1. CapnNogrow
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    CapnNogrow Member

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    Medieval Fur clothes and Survival Gear

    Discussion in 'Research' started by CapnNogrow, Mar 2, 2014.

    Okay, the setting is this. My main character, Jason, is in a situation where he wakes up in a fantasy style world in just his boxers, since he was sleeping at the time in our world. He's in a forest in a mountainous region, and it's fall. So the daytime temperature is somewhere between +5 and -5C. So he needs to get warm obviously. In the story he wanders around until he finds a burnt down house. In the house he finds a large chest. He discovers, upon opening it, that it must have belonged to a seamstress. He finds a lot of furs, string and seamstress supplies. Also a hunting knife. His survival skills are beyond average since he used to hunt and live off the land with his grandfather in the past.
    So, my question is this:

    How would he create fur clothing without spending too much time? What would they look like?

    What I'm thinking is a fur poncho, easy and quick to make and keeps the upper body warm. Also some sort of fur foot wraps, maybe a long loincloth? Fur skirt? (Read "Kilt" for manliness)

    What are your thoughts on this?
     
  2. jannert
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    jannert Contributing Member Supporter Contributor

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    What are the state of the furs? Are they complete pelts, or just scraps? Long fur, short fur?

    A poncho might not be the best approach. If he were to sew two large pelts together though (think maybe size of a large wolf or a smallish bear - or even a sheep) with either the forefoot or hindfoot sections of each one joined together with a gap between, where his head would go, then he could sew up the side seams without too much bother. Maybe construct some sleeves too?

    He could certainly use smaller furs to wrap his legs with. Does he have access to leather straps or thongs? It's fantasy, so you can give him anything you want to work with, can't you? Would be great if there was some wool as well. And of course he'll need serious shoes. Fur-lined tall moccasins?
     
  3. Michael Collins
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    Michael Collins Contributing Member

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    I think it's up to you, since you are not looking for something historically accurate.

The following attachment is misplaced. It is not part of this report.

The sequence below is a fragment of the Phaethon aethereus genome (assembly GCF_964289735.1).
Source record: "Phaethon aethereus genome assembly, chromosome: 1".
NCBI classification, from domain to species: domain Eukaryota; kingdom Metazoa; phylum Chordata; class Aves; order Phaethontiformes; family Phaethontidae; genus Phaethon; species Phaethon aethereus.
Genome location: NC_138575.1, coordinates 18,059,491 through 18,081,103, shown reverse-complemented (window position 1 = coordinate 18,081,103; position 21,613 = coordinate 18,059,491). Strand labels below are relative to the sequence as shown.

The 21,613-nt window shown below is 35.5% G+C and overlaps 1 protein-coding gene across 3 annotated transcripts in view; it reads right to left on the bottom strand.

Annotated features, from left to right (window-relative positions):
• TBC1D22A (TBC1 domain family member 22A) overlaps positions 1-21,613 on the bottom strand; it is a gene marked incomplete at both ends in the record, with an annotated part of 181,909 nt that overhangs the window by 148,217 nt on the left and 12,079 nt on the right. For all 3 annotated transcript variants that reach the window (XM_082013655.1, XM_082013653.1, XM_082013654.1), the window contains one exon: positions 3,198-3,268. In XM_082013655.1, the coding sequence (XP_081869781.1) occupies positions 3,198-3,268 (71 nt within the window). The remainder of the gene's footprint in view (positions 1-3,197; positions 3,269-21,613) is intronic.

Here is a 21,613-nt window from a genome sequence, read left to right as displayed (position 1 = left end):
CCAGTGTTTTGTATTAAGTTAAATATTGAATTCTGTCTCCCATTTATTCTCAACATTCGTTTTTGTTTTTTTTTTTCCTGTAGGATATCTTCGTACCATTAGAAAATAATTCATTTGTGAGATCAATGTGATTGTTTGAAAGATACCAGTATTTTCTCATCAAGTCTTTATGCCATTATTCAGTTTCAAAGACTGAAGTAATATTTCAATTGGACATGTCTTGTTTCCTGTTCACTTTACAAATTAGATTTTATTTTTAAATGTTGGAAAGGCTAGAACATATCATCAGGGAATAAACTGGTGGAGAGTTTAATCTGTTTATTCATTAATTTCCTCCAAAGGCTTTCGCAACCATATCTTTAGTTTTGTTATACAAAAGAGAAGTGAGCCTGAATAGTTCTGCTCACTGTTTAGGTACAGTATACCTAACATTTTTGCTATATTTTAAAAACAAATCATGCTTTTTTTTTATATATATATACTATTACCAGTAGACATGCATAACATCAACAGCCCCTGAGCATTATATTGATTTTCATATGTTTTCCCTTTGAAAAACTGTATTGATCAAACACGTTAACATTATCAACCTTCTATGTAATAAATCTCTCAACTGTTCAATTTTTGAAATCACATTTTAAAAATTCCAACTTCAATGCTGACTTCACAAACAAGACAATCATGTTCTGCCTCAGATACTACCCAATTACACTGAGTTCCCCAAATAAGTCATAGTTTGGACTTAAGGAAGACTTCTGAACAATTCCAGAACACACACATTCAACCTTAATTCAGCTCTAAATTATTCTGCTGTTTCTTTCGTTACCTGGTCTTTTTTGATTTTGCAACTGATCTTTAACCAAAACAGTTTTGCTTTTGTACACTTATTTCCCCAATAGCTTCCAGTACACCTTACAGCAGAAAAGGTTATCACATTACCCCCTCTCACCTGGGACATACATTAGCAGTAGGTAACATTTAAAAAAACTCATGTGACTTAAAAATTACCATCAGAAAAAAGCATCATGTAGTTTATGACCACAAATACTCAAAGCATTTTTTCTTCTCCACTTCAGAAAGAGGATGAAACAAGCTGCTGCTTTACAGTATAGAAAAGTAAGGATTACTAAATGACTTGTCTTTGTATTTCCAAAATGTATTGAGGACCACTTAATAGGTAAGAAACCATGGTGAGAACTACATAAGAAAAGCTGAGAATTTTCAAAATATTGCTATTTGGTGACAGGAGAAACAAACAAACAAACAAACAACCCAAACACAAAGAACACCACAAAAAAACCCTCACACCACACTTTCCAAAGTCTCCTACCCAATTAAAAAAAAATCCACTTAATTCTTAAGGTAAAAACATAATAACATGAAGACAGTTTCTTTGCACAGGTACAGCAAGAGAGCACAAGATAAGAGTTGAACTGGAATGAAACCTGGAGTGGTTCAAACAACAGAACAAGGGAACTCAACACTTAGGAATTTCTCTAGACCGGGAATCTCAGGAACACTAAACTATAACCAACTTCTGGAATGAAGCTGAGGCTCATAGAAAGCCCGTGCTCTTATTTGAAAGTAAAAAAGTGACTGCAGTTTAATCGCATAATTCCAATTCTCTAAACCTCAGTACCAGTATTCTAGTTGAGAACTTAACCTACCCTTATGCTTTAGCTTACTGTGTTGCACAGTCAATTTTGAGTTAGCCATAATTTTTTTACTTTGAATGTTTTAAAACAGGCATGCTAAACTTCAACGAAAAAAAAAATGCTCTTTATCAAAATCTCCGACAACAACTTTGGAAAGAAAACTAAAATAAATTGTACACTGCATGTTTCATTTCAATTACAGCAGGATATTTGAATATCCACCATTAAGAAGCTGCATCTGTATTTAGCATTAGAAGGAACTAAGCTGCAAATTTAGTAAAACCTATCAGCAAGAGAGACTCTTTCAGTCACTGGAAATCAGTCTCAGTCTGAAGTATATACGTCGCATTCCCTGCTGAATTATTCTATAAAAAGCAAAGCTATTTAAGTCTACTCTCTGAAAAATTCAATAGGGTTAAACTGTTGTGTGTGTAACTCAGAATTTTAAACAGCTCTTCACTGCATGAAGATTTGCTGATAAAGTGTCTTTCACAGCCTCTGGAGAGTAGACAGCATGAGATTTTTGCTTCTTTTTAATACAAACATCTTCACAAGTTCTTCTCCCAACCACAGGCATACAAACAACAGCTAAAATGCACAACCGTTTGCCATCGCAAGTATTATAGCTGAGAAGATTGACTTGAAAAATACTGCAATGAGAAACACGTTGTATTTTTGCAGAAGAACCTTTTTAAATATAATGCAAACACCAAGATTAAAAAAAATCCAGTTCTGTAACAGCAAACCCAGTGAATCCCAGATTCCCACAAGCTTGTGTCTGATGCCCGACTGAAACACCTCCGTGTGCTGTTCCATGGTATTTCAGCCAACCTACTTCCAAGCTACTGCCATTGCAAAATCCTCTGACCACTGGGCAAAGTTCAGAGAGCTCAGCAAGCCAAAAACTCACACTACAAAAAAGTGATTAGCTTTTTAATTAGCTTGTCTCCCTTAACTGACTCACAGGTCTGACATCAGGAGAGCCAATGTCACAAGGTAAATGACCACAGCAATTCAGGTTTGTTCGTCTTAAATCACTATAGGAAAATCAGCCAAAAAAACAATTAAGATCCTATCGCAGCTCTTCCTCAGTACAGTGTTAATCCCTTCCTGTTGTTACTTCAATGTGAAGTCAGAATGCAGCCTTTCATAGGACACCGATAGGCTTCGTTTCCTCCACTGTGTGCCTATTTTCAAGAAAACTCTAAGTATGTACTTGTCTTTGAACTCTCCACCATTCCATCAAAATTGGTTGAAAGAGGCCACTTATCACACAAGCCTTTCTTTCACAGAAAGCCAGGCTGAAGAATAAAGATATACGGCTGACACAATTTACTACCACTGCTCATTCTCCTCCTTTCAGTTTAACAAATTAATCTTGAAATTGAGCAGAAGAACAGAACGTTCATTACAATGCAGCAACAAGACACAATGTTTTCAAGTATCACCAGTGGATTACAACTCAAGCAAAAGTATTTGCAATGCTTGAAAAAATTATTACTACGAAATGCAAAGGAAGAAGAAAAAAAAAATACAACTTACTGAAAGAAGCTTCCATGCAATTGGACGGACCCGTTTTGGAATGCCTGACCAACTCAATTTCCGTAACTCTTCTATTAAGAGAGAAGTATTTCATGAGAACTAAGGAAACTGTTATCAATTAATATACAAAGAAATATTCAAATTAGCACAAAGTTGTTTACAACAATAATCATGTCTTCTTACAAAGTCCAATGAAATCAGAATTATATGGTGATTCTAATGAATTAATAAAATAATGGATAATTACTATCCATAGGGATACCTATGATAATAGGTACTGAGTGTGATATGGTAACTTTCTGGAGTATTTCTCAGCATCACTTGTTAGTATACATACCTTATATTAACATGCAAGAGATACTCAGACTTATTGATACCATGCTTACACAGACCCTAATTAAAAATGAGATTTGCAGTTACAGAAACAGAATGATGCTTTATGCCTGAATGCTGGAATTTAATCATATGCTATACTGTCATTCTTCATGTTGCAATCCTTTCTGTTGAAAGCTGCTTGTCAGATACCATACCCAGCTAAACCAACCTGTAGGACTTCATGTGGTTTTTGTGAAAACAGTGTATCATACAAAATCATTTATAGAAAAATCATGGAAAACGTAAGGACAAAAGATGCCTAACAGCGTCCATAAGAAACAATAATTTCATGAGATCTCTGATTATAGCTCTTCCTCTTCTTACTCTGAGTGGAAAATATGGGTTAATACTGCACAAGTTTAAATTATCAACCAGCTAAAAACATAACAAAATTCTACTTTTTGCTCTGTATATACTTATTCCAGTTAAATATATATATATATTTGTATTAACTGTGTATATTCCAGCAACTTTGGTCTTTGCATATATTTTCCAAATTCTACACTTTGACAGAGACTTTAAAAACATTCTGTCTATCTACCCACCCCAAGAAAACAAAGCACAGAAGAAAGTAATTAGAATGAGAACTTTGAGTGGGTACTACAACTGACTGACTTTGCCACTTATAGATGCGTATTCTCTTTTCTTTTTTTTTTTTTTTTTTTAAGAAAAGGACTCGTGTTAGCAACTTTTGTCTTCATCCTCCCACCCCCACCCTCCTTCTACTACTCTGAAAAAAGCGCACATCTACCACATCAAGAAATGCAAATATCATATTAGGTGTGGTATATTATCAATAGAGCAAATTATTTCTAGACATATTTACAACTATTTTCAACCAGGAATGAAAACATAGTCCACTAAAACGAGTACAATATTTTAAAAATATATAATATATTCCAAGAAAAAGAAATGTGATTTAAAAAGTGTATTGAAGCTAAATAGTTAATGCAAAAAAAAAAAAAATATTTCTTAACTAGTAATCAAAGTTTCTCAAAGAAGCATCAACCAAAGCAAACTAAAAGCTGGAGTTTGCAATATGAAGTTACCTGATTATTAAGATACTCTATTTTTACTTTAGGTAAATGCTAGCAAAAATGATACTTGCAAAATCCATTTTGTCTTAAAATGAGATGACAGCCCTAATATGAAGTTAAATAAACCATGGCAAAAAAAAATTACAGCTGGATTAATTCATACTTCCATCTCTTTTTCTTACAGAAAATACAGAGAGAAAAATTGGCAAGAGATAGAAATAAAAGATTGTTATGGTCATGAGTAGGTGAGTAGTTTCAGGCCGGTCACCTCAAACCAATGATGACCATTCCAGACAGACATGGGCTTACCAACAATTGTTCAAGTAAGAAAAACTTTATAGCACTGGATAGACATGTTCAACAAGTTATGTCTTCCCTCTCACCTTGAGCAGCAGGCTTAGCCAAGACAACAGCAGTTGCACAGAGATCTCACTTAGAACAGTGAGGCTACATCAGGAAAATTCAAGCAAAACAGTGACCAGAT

In that situation I would probably just get the biggest piece of fur, cut a hole in the middle of it and make some sort of a poncho or serape. If I had time and means, I would punch some holes in the sides and run a string through them to make seam along the sides.

    Then I would just wrap the remaining pieces of fur/leather around my legs, strapping them with some cord or string.

    But then again, it's really up to you and our character.
     
  4. CapnNogrow
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    CapnNogrow Member

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    The furs are in good state, surprisingly. Bear and wolf so he has plenty of pelts. As it is a seamstress chest I would imagine there would be some leather too. Easy to make leather strips. Then again he has never done anything like this before. Even though he used to hunt with his grandfather he did grow up in New York. He can only guess how to do this.

    I was thinking something along the lines of what Rambo creates in First Blood.
     
  5. jannert
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    jannert Contributing Member Supporter Contributor

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  6. CapnNogrow
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    CapnNogrow Member

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  7. jannert
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    jannert Contributing Member Supporter Contributor

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    This is cool... and stuffing the boots with straw is an old trick that works. It's been used right up to modern times. I just read an account of a Wisconsin farm boy who grew up in the mid-20th century, who used to do this in the wintertime for insulation inside his boots. The worst thing about moccasins (and I'm an ex-owner) without rubber soles is that they are incredibly slippery, especially when wet. I don't know how folks dealt with that.